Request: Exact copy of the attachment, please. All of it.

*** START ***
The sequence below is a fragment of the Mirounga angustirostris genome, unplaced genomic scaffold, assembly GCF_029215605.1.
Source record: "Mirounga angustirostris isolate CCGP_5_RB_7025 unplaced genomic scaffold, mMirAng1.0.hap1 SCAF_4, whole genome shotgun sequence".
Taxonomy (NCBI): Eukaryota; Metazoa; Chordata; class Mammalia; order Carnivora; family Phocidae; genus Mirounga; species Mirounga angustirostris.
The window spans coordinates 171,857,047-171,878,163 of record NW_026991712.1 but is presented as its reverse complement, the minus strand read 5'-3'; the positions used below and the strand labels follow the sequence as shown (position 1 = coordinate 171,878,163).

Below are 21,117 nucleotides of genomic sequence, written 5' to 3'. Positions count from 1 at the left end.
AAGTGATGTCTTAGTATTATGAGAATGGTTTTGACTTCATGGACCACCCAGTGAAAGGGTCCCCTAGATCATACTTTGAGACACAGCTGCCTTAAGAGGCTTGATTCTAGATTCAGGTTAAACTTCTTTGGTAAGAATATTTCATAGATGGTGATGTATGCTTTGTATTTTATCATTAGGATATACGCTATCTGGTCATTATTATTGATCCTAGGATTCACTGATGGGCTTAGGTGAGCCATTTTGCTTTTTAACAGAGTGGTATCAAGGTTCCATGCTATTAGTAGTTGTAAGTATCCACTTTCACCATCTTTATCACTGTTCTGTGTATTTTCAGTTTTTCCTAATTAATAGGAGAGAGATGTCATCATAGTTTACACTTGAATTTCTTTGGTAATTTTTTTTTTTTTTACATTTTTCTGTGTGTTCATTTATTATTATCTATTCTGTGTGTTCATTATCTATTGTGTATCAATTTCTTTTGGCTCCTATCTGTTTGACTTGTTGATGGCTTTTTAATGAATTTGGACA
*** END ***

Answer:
The sequence below is a fragment of the Mirounga angustirostris genome, unplaced genomic scaffold, assembly GCF_029215605.1.
Source record: "Mirounga angustirostris isolate CCGP_5_RB_7025 unplaced genomic scaffold, mMirAng1.0.hap1 SCAF_4, whole genome shotgun sequence".
Taxonomy (NCBI): Eukaryota; Metazoa; Chordata; class Mammalia; order Carnivora; family Phocidae; genus Mirounga; species Mirounga angustirostris.
The window spans coordinates 171,857,047-171,878,163 of record NW_026991712.1 but is presented as its reverse complement, the minus strand read 5'-3'; the positions used below and the strand labels follow the sequence as shown (position 1 = coordinate 171,878,163).

Below are 21,117 nucleotides of genomic sequence, written 5' to 3'. Positions count from 1 at the left end.
AAGTGATGTCTTAGTATTATGAGAATGGTTTTGACTTCATGGACCACCCAGTGAAAGGGTCCCCTAGATCATACTTTGAGACACAGCTGCCTTAAGAGGCTTGATTCTAGATTCAGGTTAAACTTCTTTGGTAAGAATATTTCATAGATGGTGATGTATGCTTTGTATTTTATCATTAGGATATACGCTATCTGGTCATTATTATTGATCCTAGGATTCACTGATGGGCTTAGGTGAGCCATTTTGCTTTTTAACAGAGTGGTATCAAGGTTCCATGCTATTAGTAGTTGTAAGTATCCACTTTCACCATCTTTATCACTGTTCTGTGTATTTTCAGTTTTTCCTAATTAATAGGAGAGAGATGTCATCATAGTTTACACTTGAATTTCTTTGGTAATTTTTTTTTTTTTTACATTTTTCTGTGTGTTCATTTATTATTATCTATTCTGTGTGTTCATTATCTATTGTGTATCAATTTCTTTTGGCTCCTATCTGTTTGACTTGTTGATGGCTTTTTAATGAATTTGGACA